Legends of Wrestling features a thorough Create-a-Legend mode. This mode enables you to create legends of your very own. The mode is rather thorough in the moves department. It’s broken down into 10 styles, with each style feature some overlapping moves so you can create a wrestler that uses a little bit from a certain style, and a lot from another. The amount of moves in this mode are staggering. There are copious amounts of old-school moves, with just as many newer moves included so you can create some of the more current wrestlers in the wrestling world. One thing that this version of the game is missing was one of the things that made the CaL mode good in the original PS 2 version: the Create-a-Stencil mode. This mode enabled you to create literally anything you wanted for your characters, and it helped to offset the limitations of the CaL’s outfit selection. Now, without this feature, the CaL mode is butchered beyond repair. That single solitary feature helped to give players more freedom than they ever had before with character creation, now, players are stuck with the pre-made crap in the mode. Great job Acclaim. Make people wait for an inferior product.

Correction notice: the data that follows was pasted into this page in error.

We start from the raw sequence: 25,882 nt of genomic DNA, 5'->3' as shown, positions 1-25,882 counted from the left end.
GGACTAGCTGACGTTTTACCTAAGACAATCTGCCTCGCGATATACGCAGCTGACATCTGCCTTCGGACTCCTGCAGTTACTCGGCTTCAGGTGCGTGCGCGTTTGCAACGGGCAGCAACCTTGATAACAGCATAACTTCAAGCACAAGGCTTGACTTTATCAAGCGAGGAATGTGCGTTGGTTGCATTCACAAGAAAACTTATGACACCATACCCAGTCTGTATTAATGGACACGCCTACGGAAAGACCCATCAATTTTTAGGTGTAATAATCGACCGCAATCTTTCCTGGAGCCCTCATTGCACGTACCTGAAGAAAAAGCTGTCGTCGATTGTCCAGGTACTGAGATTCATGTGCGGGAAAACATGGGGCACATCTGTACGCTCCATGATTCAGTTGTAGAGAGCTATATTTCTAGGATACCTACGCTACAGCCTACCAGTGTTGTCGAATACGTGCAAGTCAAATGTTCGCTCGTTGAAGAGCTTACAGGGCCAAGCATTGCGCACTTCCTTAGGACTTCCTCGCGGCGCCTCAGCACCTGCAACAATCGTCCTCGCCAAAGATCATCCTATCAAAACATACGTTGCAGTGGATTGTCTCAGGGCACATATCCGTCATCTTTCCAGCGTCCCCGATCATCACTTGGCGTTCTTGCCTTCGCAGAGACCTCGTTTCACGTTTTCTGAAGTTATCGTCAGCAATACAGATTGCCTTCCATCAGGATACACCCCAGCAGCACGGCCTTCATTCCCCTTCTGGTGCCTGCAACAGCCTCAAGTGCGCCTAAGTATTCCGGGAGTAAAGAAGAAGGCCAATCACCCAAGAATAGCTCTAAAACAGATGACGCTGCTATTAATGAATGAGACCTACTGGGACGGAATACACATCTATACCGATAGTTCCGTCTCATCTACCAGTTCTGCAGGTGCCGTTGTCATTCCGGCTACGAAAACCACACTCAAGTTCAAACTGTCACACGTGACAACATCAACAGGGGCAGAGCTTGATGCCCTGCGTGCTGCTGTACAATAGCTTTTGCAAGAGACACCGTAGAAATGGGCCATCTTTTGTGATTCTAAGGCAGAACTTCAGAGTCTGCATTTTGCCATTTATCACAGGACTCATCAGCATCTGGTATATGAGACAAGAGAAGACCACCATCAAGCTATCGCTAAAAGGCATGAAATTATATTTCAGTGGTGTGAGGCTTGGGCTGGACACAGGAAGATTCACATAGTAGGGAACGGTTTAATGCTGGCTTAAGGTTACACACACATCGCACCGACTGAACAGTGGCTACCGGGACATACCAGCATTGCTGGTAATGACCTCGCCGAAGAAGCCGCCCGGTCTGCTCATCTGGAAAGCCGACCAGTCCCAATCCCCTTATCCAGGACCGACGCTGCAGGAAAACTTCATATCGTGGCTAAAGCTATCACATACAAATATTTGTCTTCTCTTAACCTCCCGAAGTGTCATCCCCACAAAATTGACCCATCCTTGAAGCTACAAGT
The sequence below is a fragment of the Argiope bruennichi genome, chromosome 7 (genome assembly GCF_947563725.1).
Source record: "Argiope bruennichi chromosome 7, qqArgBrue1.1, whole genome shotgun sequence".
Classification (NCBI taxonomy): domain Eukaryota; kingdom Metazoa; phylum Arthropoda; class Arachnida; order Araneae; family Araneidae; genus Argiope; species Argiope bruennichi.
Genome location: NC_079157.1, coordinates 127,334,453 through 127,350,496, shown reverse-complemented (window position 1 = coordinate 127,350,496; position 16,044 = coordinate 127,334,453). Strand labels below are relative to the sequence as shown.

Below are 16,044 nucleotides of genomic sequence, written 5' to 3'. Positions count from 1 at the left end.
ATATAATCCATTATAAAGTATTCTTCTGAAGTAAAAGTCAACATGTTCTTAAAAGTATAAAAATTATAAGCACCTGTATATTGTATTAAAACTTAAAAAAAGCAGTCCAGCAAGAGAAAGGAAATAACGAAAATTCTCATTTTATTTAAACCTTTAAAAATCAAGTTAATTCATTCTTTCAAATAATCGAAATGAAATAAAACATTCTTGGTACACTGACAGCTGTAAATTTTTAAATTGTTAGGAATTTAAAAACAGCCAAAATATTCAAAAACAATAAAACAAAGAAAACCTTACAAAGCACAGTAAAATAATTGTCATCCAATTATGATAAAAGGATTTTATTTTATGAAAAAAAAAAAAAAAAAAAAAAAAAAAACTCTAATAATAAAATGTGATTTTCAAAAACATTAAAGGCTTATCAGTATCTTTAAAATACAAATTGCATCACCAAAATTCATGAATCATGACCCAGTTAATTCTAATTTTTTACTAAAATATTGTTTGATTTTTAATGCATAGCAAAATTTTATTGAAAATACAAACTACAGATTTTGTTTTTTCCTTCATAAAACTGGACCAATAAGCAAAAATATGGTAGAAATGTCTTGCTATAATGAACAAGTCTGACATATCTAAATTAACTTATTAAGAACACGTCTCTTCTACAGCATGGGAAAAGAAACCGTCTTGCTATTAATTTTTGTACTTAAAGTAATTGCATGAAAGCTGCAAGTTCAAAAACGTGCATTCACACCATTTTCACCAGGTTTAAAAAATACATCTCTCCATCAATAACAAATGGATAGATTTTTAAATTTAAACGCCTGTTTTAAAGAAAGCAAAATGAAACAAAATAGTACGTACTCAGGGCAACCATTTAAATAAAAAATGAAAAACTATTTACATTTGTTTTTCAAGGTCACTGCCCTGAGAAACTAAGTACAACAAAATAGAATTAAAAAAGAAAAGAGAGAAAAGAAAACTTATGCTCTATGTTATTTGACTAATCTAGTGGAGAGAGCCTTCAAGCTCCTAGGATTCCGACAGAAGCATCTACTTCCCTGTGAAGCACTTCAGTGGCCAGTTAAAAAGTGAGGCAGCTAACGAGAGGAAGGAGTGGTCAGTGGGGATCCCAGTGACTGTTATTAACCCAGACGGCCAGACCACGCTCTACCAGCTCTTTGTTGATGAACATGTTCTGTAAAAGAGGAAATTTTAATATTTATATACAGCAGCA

The controls in the game are the best I’ve ever experienced in a wrestling game. The control scheme is set up brilliantly, it’s very intuitive and doesn’t obstruct the gameplay. The control does have a more methodical response time than most wrestling games, this perfectly suits the old-school style of the game engine. It does a great job of complimenting the speed of the game, as well as the wrestlers within it.
The graphics in LoW are in a league of their own. The characters all have a larger than life look to them that gives them a certain timeless quality. The character models feature just the right amount of details, the outfits are spot-on, so much so that you’ll be able to make out each and every heart on the tights of Bret “The Hitman” Hart In an effort to maintain the timeless look of the wrestlers, the faces and bodies of the wrestlers lack details that might harm the timelessness of the wrestlers, such as wrinkles and scars. The character models almost resemble action figures in this sense, and that’s a great quality in my book. The animation in the game is simply unbelievable. Every single maneuver in the game is packed with animation, from the smallest punch, to the most elaborate Van Damninator. The selling in the game benefits greatly from this endless stream of animation. The characters react with more realism than ever before. Say you give someone a suplex, if another character is too close to the wrestlers involved with the suplex, he will be knocked down after they hit the ground. This is just one example of the thorough animation in the game, there are dozens more, to say the very least.